Investors didn’t react well to Costco Wholesale ‘s (NASDAQ: COST) second-quarter earnings report. Its shares dropped after the company’s earnings per share (adjusted for tax effects) came in at $1.42, $0.05 lower than the average analyst estimate.
However, the comparison between Costco Wholesale’s adjusted EPS and the analysts’ estimates may have been skewed by the implementation of the U.S. tax reform bill during the quarter. (CFO Richard Galanti hinted at this possibility in the recent earnings call.) Moreover, Costco continues to post remarkably strong sales growth, and its profitability is very stable. This bodes well for its future earnings.
Robust sales growth continues
Costco’s sales growth has accelerated dramatically in the past year, following a slowdown in late 2016 and early 2017. During the first half of fiscal 2018 — i.e., the 26-week period that ended on March 4 — comp sales surged 9.4% year over year. New warehouse openings pushed Costco’s sales growth well into double-digit territory.
Excluding exchange rate fluctuations and gasoline price inflation, Costco still would have posted a strong 6.6% comp sales increase for the first 26 weeks of the fiscal year.
Costco’s robust sales growth trends continued last quarter. Image source: Costco Wholesale.
As part of its second-quarter earnings release, Costco also reported its February sales results. The company’s sales growth actually accelerated relative to the year-to-date pace, with comp sales up 10.5%, or 7.7% excluding gasoline price and foreign currency fluctuations. The bulk of this acceleration came outside the U.S. and Canada. The timing of the Lunar New Year boosted sales in Asia last month, but Costco also saw strong sales growth in Mexico.
The recent closure of dozens of Sam’s Club warehouses may have boosted Costco’s February sales. The sales gains could continue to build over the remainder of 2018 as more Sam’s Club members switch their allegiance to Costco.
EPS misses expectations: So what?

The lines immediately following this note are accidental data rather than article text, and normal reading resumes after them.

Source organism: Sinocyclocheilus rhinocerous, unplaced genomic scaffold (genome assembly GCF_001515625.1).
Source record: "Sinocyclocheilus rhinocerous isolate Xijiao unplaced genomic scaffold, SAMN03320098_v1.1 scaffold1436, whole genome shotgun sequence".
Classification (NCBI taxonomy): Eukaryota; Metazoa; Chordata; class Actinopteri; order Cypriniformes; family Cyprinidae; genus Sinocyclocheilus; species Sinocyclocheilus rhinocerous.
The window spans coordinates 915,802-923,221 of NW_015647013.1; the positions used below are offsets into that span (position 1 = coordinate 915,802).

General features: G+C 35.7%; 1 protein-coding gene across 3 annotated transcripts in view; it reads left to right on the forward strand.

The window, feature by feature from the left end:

As would be expected, Costco’s strong sales growth last quarter allowed it to reduce its operating expenses as a percentage of revenue. Gross margin also improved modestly year over year, excluding the impact of gasoline price inflation. Additionally, Costco continues to benefit from outsized membership fee growth, after raising prices in the U.S. and Canada last June.
The net result was that operating income surged 20% year over year in the second quarter. That’s nothing to sneeze at, even if adjusted EPS did fall short of expectations.
Furthermore, of the $74 million in tax benefits that Costco highlighted, only $22 million relates to one-time effects of the new tax law. The rest reflects ongoing savings that Costco will capture from a lower federal corporate tax rate. Excluding only the $22 million nonrecurring tax benefit, Costco’s adjusted EPS would have been $1.54, $0.07 ahead of the average analyst estimate.
Looking ahead, Costco Wholesale’s tax savings will increase. In recent years, its effective tax rate has averaged 34%-35%, excluding one-time tax benefits in years that it has paid a special dividend. Going forward, management expects the effective tax rate to average about 28%. This would provide a long-term EPS boost of approximately 10%.
The fundamentals are solid for long-term investors
As long as Costco Wholesale can continue growing comp sales at a mid-high single-digit rate — which could be a long time, given the company’s widening cost advantage over rivals — it should be able to grow earnings even faster than that.
For example, whereas many retailers are getting squeezed by a tighter labor market and rising wage levels, Costco already raised its starting wage to a minimum of $13 an hour two years ago. Within four years of joining the company, most workers are paid roughly $22.50 an hour. As a result, Costco should have no trouble retaining its employees.
Additionally, while the company will use some of its tax savings to boost wages, it still won’t face the same level of wage pressure as most rivals. Indeed, Costco could be a net beneficiary of a tighter labor market, if higher paychecks lead to increased consumer spending.
In short, the retail giant’s moat is alive and well. This is a recipe for solid long-term stock performance, notwithstanding Costco Wholesale’s relatively high valuation.
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Adam Levine-Weinberg has no position in any of the stocks mentioned. The Motley Fool recommends Costco Wholesale. The Motley Fool has a disclosure policy .
The views and opinions expressed herein are the views and opinions of the author and do not necessarily reflect those of Nasdaq, Inc.